Porgy marked the Broadway directing debut of Rouben Mamoulian.[11] Settings were designed by Cleon Throckmorton.[6] Portraying an aristocratic Charleston attorney, Erskine Sanford was one of only three white actors in the 65-member cast of Porgy.[12] The boys band from the Jenkins Orphanage of Charleston was also featured.[8]

CastEdit

The original cast members are listed in order of appearance.[6]

  • Maria, keeper of the cookshop … Georgette Harvey[5][6]
  • Jake, captain of the fishing fleet … Wesley Hill[5][6]
  • Lily … Dorothy Paul[5][6]
  • Mingo … Richard Huey[5][6]
  • Annie … Ella Madison[5][6]
  • Sporting Life … Percy Verwayne[5][6]
  • Serena, Robbins' wife … Rose McClendon[6][5]
  • Robbins, a young stevedore … Lloyd Gray[5][6]
  • Jim, a stevedore … Peter Clark[5][6]
  • Clara, Jake's wife … Marie Young[5][6]
  • Peter, the honeyman … Hayes Pryor[5][6]
  • Porgy, a crippled beggar … Frank Wilson[5][6]
  • Crown, a stevedore … Jack Carter[5][6]
  • Crown's Bess … Evelyn Ellis[5][6]
  • A Detective … Stanley DeWolfe[5][6]
  • Two Policemen … Maurice McRae, Hugh Rennie[5]
  • Undertaker … Leigh Whipper[6]
  • Scipio … Melville Greene[6]
  • Simon Frazier, a lawyer … A. B. Comathiere[6]
  • Alan Archdale … Erskine Sanford[6]
  • The Crab Man … Leigh Whipper[5][6]
  • The Coroner … Garrett Minturn[5][6]
  • Residents of Catfish Row, Fishermen, Children, Stevedores, etc. … Clarissa Blue, Marguerite Booth, Lillian Cowan, Zora Donahoo, Catherine Francis, Ella Gordon, Rosa Johnson, Marie Remsen, Musa Williams, Frank Allen, Edward Perry, Smith Reed, Charles Taylor, Philip Thomas, Carl Mahon, Edward Chauers, Teddie Brown, Richard Bruce, Mable Ridley, John Dowling[6]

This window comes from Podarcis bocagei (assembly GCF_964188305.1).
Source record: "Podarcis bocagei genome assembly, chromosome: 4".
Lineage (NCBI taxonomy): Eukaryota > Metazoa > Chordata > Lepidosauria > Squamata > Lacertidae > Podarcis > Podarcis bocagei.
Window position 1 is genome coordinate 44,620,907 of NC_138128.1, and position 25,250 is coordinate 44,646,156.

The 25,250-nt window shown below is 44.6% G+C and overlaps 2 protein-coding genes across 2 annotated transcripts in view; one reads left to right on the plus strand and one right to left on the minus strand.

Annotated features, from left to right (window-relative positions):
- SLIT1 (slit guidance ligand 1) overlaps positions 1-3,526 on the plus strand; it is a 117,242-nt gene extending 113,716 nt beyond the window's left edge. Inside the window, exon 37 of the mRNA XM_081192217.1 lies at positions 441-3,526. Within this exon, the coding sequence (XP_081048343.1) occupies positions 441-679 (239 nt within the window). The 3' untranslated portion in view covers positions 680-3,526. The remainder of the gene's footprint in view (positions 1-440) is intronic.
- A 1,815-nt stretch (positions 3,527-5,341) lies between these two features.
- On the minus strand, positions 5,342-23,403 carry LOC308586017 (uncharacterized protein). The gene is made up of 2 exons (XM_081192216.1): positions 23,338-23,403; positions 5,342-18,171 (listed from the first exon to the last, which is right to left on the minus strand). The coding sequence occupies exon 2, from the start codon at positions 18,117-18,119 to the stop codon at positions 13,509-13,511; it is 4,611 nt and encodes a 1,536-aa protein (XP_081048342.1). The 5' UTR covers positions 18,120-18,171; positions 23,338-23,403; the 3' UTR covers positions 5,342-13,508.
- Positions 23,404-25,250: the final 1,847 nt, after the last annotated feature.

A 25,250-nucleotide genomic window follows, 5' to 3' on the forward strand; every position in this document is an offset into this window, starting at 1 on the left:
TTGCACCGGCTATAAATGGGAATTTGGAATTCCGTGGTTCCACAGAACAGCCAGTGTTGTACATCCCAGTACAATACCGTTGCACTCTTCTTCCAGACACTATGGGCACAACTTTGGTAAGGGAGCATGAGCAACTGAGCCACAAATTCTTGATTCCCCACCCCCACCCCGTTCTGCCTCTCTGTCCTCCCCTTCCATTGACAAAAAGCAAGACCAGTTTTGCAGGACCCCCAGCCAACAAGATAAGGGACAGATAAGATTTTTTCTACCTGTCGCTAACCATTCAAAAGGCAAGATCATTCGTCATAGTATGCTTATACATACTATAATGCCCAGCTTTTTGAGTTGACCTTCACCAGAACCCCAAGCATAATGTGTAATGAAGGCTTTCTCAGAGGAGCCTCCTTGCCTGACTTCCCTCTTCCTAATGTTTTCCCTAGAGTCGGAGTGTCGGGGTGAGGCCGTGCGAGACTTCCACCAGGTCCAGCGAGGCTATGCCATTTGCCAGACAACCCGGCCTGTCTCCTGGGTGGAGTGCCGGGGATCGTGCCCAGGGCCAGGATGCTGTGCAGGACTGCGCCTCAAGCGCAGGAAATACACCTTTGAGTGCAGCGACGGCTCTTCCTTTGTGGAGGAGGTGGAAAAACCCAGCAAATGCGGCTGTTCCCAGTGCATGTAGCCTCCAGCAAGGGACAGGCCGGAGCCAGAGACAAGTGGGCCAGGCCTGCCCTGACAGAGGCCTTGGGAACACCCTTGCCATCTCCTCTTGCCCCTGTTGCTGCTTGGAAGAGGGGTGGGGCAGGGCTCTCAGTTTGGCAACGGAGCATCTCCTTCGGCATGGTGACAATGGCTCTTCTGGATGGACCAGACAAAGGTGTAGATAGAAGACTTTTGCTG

PublicationEdit

The Theatre Guild acting version of the play Porgy was published in 1927 by Doubleday, Doran and Company.[13]

ReferencesEdit

  1. ^ a b (Edwin) DuBose Heyward 1885–1940. Contemporary Authors Online, Gale, November 5, 2003.
  2. ^ a b c Dorothy (Hartzell Kuhns) Heyward 1890–1961. Contemporary Authors Online, Gale, March 3, 2000.
  3. ^ a b c Schiff, David (March 5, 2000). "The Man Who Breathed Life Into 'Porgy and Bess'". The New York Times. Retrieved 2015-03-03.
  4. ^ Gaither, Frances (April 25, 1954). "At the Heart of Catfish Row". The New York Times. p. 136.
  5. ^ a b c d e f g h i j k l m n o p q r s "Porgy". Internet Broadway Database. Retrieved 2015-03-03.
  6. ^ a b c d e f g h i j k l m n o p q r s t u v w x y Republic Theatre, The New York Magazine Program. Porgy, week beginning July 2, 1928.
  7. ^ a b "Rose McClendon Scrapbooks". Manuscripts, Archives and Rare Books Division, The New York Public Library. Retrieved 2015-03-03.
  8. ^ a b c "'Porgy' Returns to Fords, Baltimore, After Scoring Triumph in London". Denton Journal. Denton, Maryland. October 12, 1929. p. 4.
  9. ^ "Porgy". Internet Broadway Database. Retrieved 2015-03-03.
  10. ^ "Players in 'Porgy', Which Comes to Garrick Monday". The Capital Times. January 5, 1930. p. 6.
  11. ^ "Rouben Mamoulian". Internet Broadway Database. Retrieved 2015-03-03.
  12. ^ "'Porgy' Lead Has Played Very Often for Theater Guild". The Capital Times. December 29, 1929. p. 6.
  13. ^ Heyward, Dorothy; Heyward, DuBose (1927). Porgy: A Play in Four Acts. Garden City, N.Y.: Doubleday, Doran and Company. OCLC 228699754.

External linksEdit